Fire Behavior and Heat Release as Source Conditions for Smoke ModelingThis article is part of a larger document. View the larger document here.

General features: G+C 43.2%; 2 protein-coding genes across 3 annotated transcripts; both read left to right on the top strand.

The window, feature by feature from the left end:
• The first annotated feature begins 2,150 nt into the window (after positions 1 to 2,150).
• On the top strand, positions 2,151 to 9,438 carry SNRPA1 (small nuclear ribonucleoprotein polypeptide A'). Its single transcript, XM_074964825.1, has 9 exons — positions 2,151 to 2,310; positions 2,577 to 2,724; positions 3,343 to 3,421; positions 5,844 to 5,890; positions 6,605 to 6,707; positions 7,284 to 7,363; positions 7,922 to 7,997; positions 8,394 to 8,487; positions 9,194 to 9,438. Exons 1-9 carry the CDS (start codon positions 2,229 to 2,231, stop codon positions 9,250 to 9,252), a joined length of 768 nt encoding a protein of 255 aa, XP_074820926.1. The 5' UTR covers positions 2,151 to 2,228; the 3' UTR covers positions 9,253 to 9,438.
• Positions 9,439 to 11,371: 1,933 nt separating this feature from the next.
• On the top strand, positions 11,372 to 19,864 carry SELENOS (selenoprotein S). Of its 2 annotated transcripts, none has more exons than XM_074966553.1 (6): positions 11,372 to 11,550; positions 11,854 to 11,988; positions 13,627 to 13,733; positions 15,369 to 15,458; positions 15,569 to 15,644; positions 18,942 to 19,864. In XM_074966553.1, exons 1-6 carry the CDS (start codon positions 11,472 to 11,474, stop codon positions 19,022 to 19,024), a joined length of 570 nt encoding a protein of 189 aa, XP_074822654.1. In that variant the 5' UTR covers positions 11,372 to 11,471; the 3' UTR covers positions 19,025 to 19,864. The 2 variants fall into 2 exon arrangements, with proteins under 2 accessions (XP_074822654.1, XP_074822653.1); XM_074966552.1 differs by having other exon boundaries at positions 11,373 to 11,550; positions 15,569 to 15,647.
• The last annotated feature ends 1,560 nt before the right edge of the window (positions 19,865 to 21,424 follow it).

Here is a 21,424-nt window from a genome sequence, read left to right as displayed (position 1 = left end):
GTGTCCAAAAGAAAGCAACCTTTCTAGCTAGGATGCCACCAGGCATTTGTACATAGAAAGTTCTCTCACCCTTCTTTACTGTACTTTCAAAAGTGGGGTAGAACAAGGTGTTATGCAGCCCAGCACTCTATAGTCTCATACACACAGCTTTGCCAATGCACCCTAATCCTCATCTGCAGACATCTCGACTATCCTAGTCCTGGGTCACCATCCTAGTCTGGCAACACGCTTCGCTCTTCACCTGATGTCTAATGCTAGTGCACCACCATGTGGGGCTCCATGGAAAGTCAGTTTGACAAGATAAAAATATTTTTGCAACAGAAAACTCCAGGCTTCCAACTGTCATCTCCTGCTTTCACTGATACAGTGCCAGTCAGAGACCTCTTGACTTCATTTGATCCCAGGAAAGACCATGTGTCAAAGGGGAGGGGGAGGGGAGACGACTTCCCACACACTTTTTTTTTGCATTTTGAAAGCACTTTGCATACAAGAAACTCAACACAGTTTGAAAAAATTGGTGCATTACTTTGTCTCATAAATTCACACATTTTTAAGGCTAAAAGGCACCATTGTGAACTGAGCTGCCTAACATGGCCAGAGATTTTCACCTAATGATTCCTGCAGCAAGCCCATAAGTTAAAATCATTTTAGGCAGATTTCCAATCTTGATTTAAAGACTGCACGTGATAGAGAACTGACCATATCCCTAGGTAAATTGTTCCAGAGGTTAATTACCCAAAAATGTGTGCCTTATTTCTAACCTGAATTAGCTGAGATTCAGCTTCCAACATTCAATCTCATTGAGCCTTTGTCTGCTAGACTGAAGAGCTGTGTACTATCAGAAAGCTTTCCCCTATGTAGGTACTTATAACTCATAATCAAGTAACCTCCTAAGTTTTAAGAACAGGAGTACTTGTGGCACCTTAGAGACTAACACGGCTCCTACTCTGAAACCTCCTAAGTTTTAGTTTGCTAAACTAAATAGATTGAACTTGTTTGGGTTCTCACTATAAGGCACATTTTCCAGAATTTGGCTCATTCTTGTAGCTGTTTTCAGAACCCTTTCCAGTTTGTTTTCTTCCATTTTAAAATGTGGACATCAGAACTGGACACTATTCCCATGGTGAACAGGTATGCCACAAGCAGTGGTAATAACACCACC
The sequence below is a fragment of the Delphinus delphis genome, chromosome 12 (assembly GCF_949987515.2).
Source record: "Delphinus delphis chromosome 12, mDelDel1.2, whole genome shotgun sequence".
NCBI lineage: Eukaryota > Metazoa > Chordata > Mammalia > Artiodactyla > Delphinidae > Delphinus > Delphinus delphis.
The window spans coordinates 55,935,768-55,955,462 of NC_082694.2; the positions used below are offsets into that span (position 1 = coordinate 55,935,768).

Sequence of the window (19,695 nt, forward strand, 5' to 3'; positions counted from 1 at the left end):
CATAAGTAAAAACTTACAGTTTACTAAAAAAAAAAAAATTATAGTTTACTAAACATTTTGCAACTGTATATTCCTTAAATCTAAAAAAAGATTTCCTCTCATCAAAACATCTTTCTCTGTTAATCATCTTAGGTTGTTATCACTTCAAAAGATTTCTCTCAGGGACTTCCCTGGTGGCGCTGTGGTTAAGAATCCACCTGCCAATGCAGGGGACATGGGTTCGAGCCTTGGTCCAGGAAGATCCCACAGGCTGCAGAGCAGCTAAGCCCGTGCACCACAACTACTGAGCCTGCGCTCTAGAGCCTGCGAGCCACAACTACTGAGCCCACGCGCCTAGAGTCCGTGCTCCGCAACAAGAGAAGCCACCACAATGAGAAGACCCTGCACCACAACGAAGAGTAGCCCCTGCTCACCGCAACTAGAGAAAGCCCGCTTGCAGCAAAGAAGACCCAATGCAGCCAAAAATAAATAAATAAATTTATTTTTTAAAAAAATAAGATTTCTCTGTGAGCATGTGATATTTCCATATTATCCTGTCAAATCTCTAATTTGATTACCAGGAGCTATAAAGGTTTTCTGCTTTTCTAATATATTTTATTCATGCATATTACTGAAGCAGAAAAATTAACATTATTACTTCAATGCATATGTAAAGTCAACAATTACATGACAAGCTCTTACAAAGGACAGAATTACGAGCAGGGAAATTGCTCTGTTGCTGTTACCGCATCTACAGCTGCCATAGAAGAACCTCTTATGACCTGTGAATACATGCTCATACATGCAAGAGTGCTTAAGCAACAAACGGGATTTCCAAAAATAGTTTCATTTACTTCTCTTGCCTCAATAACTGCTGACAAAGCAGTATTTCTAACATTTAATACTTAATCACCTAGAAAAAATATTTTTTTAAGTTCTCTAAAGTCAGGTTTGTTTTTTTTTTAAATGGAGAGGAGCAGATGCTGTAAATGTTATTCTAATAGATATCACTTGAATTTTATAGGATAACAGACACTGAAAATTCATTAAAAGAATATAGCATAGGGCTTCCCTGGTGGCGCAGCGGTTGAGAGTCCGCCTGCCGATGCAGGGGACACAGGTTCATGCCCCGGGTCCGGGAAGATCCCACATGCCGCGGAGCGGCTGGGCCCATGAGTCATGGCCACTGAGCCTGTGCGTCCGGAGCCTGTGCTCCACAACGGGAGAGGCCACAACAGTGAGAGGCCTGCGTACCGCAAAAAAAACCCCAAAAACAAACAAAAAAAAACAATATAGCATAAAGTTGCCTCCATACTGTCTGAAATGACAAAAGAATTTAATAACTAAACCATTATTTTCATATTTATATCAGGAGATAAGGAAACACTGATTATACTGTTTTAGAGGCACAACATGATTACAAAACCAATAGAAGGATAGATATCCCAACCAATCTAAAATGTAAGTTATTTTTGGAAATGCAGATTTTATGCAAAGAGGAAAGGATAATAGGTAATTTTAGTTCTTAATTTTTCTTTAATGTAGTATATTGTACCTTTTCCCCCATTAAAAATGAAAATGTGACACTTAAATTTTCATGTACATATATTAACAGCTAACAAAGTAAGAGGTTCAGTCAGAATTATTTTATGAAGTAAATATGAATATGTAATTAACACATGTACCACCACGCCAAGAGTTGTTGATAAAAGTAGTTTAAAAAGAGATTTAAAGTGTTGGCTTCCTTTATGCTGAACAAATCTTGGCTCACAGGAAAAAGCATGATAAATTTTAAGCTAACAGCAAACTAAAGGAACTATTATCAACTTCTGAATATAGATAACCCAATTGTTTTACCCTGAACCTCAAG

Modeling smoke dispersion from wildland fires is a complex problem. Heat and emissions are released from a fire front as well as from post-frontal combustion, and both are continuously evolving in space and time, providing an emission source that is unlike the industrial sources for which most dispersion models were originally designed. Convective motions driven by the fire’s heat release strongly couple the fire to the atmosphere, influencing the development and dynamics of the smoke plume. This chapter examines how fire events are described in the smoke modeling process and explores new research tools that may offer potential improvements to these descriptions and can reduce uncertainty in smoke model inputs. Remote sensing will help transition these research tools to operations by providing a safe and reliable means of measuring the fire environment at the space and time scales relevant to fire behavior.